Examining the plight of women in the criminal justice system

A long way from home - coverOn behalf of the Police and Crime Committee I launched a major report this week asking for more women offenders to be kept out of jail and for London to get more women’s centres to give them support in the community.

The investigation started while I was deputy chair of the Committee, and we visited Downview prison to speak to women in prison – the closest to London after Holloway Prison was shut but still more than an hour and half’s journey from City Hall.

We also discussed the issues with women offenders who are being helped by the charity Revolving Doors about the problems they face and the support they need to stop offending and sort out their lives. Housing problems and lack of support on release were huge issues, with many short sentences just long enough for women to lose their homes and children and cause huge disruption and heartache that lead to higher risks and harm.

Shockingly we found that only a tiny fraction of women are sent to jail for violent offences, with most of the crimes committed linked closely to poverty and previous abuse, as well as drug problems, including coercive relationships where women are committing crime to support someone else’s dependence on drugs.

Read more about our findings here: A long way from home

The number of women offenders in London is small and they are mostly responsible for low-level offences such as theft, common assault and TV licence evasion.

The report shows that having specialist women’s centres to support offenders in the community help to address the causes of offending and have a big impact on reoffending. The provision of such centres across London falls way short of demand.

Courts are often reluctant to use other sentences such as community orders because they are not confident the services needed to support these sentences will be available. Sentencing hearings are often rushed, with women not always having the right advocacy or information to give the judge about their family and housing situation and the risks a prison sentence would pose to them and others.

Women sentenced to prison by the London courts do not stay in London. Following the closure of HMP Holloway in July 2016, they are placed in prisons such as HMP Downview, HMP Bronzefield, and HMP Send, all just outside London, or prisons further away.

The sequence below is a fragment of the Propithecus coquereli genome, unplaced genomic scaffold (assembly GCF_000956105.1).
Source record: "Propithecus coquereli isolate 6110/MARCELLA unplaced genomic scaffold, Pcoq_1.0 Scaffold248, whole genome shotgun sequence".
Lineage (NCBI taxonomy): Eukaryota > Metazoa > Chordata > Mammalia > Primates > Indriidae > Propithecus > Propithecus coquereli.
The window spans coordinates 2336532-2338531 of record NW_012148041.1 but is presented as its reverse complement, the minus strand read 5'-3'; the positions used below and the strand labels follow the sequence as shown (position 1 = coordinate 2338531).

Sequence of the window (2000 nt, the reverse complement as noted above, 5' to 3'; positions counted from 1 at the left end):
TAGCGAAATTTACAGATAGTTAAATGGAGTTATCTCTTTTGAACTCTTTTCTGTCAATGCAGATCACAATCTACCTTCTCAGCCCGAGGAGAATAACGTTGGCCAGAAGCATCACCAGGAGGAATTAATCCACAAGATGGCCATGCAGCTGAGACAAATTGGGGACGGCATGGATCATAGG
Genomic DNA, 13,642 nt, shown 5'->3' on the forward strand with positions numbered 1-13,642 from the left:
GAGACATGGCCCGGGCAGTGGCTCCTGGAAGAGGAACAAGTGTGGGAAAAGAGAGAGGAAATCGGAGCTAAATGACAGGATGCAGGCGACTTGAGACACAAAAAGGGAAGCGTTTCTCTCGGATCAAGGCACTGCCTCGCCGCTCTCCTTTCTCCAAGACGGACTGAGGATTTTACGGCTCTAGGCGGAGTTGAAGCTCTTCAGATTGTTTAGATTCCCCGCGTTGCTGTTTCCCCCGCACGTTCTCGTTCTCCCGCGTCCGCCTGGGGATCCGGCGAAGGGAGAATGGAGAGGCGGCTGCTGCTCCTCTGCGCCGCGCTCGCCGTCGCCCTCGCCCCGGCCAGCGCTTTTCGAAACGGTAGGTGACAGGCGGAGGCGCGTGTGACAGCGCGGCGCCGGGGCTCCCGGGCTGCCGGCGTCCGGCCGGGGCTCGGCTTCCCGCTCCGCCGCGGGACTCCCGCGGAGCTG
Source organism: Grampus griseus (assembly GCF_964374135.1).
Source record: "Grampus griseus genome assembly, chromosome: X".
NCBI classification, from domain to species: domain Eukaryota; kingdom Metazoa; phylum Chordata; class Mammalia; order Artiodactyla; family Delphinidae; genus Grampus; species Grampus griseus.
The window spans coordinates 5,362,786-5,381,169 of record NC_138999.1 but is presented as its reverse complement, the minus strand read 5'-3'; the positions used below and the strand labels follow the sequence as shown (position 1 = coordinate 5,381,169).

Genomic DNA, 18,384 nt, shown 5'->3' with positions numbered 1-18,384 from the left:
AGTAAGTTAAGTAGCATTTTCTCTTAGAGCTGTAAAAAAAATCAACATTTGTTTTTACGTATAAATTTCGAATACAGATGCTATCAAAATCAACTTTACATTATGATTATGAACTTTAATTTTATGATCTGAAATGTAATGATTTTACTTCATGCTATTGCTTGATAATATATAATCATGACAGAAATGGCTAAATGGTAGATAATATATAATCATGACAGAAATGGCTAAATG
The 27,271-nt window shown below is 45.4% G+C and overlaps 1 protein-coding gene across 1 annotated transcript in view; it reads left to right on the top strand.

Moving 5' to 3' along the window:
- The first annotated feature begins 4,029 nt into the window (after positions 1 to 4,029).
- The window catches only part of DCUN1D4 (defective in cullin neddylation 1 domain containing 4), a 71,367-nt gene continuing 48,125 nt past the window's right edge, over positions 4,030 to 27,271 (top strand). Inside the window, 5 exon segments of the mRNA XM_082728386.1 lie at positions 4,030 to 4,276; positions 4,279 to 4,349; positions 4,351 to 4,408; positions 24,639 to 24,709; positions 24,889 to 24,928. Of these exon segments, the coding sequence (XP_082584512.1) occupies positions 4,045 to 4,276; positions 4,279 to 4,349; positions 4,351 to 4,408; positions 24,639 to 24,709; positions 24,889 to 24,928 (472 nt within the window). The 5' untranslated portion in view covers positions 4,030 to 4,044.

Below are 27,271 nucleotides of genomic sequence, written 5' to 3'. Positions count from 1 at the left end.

This creates challenges not only for these women in maintaining family and community ties, but for the services that are there to help. In our investigation, we spoke with support services and charities who are based within reach of Holloway but struggle to reach prisoners outside London and offer them the right support, particularly when their sentences are short.

London has only two ‘one-stop-shop’ women’s centres, which provide a single access point to services specifically for offenders and women at risk of offending. And access to this provision depends on where a person lives. There are eleven boroughs where women offenders do not have access to these women’s centres.

The report recommends the Mayor use his powers and influence to ensure:

  • The number of women in London who are sent to prison for low-level and non-violent crime is reduced
  • Courts have the confidence to use alternative sentences to custody including community sentences
  • Women offenders can continue any education and skills training they have begun in prisons on their release
  • Women offenders, and those at risk of offending, have access to at least one more women’s centre in London – we also asked that the commitment to having a women’s building created on the site of Holloway prison when it is redeveloped is kept.

At the launch of the report I said:

“Most of the crimes in London are committed by men, but the women who commit crimes, which are mainly of a much less serious nature, are getting badly treated by the justice system.

“Women prisoners from London are sent miles away, cutting them off from their family and support system, which harms their rehabilitation and risks damaging them further.

“Many of these women are not a threat to the safety of others and society in general, so shouldn’t be behind bars. London needs at least one more women’s centre specifically for offenders to provide more of the support that these women and their families need to get their lives back on track.

“The Government’s new strategy on female offenders presents a new opportunity. We are calling on the Mayor to lead the way, and work with Government to make sure that London is set up to make a difference to the lives of women offenders.”